But will I be converting a new bug each time? The mysterious voice in her dreams hadn’t liked that, and it hadn’t returned since. Maybe it was punishing her.

“I guess you’re sending me out again?” she asked.

“Yes,” he answered. “You’ve seen the others down there. So few of my bugs can understand complex tasks. They only think of their next meal.” Maybe they wouldn’t if you fed them better.

“Regardless, it’s time for us to collect on our partnership with Blueblood. He’s taken the prison contract from Celestia, and with little time to spare. If those bugs starved, we would get awkward questions asked about the rest of the prison, and they might start investigating. We’re going to put an end to it.”

You don’t care if they starve? “We’re going to… what, bring them here?”

“Yes,” Hydrus said. For a second, Harlequin thought she felt something from him, a stir of more complex emotion. He’s not telling me everything. But he hurried forward so fast that she didn’t have the time to ask.

“Our goal is to eventually transition this establishment into something more… recognized. Accidental discovery would be our destruction at this stage. That need not be the case. First the prison will be established nearby—or so the paperwork will say. Then Blueblood’s guards will ‘discover’ our need for love and will look the other way while we try our solution. Which we’ve already done, but nopony will get too picky about the timeline.”

“That… makes sense,” Harlequin said. “But you brought me here. What do I do?”

“You’re going to go with the soldiers, and convince the prisoners that they’re being brought to safety. They’ve become accustomed to the trickle of love they can harvest from guards and visitors. Show them we have more.” He reached into his desk, removing a jar. It glowed bright green, completely filled. She recognized it well, since she’d had to fill one of these herself. So far, there’d been no consequence to her not returning to do so again.

“That sounds easy,” Harlequin said. “Good, even. I just have to go up there and… tell them how safe it is? Share this love with them?”

“That’s the idea,” Hydrus said. “Tell them how safe it is, how much better off they’ll be, and then let the guards get them down here. You’ll be in disguise the whole time, so make sure you stay with the guards.” He leaned across the table suddenly, expression intense. “It’s very important you stay with the pony guards at all times, is that clear?”

She nodded. “Why? They’re part of the swarm too, aren’t they? Are you afraid they’d…?” But she didn’t even finish.

Hydrus vanished from his side of the table, shoving her up against one wall. He was still taller than she was, and much stronger. Whatever emotion he’d been hiding before, it was coming out now. “They’ve been slowly losing their minds over the last two months. Have you seen what that looks like? No, of course you haven’t, you didn’t see anything before the invasion. Well, I have. Chrysalis used to do it to bugs who’d failed her, or were disloyal. Lock them away until they starved.”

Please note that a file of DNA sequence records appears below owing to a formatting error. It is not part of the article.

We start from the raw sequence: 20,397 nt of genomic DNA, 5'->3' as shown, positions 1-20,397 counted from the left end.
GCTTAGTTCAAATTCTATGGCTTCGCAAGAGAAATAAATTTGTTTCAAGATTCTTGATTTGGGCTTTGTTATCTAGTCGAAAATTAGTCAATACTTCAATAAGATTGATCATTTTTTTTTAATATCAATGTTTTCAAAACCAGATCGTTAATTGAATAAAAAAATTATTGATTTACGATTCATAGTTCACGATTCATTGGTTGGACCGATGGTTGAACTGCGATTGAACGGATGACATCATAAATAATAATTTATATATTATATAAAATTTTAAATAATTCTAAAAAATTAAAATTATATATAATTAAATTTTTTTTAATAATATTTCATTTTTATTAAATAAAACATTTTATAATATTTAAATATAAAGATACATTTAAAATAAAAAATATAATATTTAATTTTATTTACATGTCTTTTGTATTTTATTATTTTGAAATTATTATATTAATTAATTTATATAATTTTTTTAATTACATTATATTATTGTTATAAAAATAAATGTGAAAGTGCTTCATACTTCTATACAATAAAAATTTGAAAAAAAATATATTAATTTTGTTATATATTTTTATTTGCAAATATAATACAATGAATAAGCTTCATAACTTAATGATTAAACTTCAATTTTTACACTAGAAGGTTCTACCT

He let go, turning towards the window and looking down through the slime into the dimly lit burrow. “The longer you go without food, the more the mind cannibalizes itself. Everything you’ve achieved in understanding the world goes backwards. You forget who you were, forget what you knew, eventually forget your name. Once that happens… you’re worse than a drone. I’ve never seen a bug come back from it.”

He met her eyes again, and she could feel his powerful worry for her safety. It wasn’t affectionate, wasn’t genuine the way she’d felt from Apple Cinnamon or Lord Irongate. Hydrus worried for her because of entirely selfish reasons, he didn’t want to lose a valuable tool.

He’s not betraying me. I’m too useful. The more she understood, the more she felt like everything in the world around her was becoming dangerous. “You think the guards can contain them?”

“Yes,” he answered. “Those bugs are the Queen’s most important, or they were. Her Obsidian court, her leaders. We need to separate the ones who have escaped with their sanity intact from those who haven’t—but that won’t be your job, it will be mine. Just get them here, Harlequin. Once we have our smartest bugs returned to us, what the swarm can do will be greatly expanded. We’ll only be missing a queen.”

She nodded. “Right away.” She made to leave, but Hydrus stopped her in the doorway. “I suggest playing that same unicorn you did last time. Every time you’re seen in the same body, you strengthen that body’s credibility. Ponies expect it to be real.”

He waited for her to change before he finally moved out of the way. “Good luck, Harlequin. Make it back alive, please. I wasn’t lying when I called you the most capable bug I have.”

I won’t be when I’m done with this mission, she realized. Accomplishing this would turn her from a vital bug in the colony to someone who could slip through the cracks. But maybe that was for the best. If she wasn’t so important, maybe she could go out on her own, harvest her own love for the drones. Visit Lord Irongate, maybe…

She stopped in the makeshift classroom on her way out, poking her head in to watch Codex with the harvesters. The space was cramped and uncomfortable by pony standards, with a low ceiling and little floorspace. Half the bugs clung to the walls to listen to him, with Codex and the blackboard the only things that had space on the ground.

He stopped his explanation of “tea etiquette” for a moment, hurrying over to the doorway. “Harlequin? What are you doing up here?”

“Not that,” she said, wrinkling her nose at what he was thinking. “Though I don’t see why you would care.”

“No reason,” he lied, looking quickly away. “Another mission then?”

She nodded. She wanted to tell him—but there were guards everywhere. Hydrus wouldn’t approve. “Not hurting anyone,” she said instead. “A rescue.”

“Good.” He patted her once on the shoulder. “Be safe out there.”

Harlequin blinked, staring at his retreating back as he turned away. A few faint drops of his concern for her slipped down her throat, tasting of warm hearths on snowy mornings.

She left a few moments later, before any other bug could notice her shock.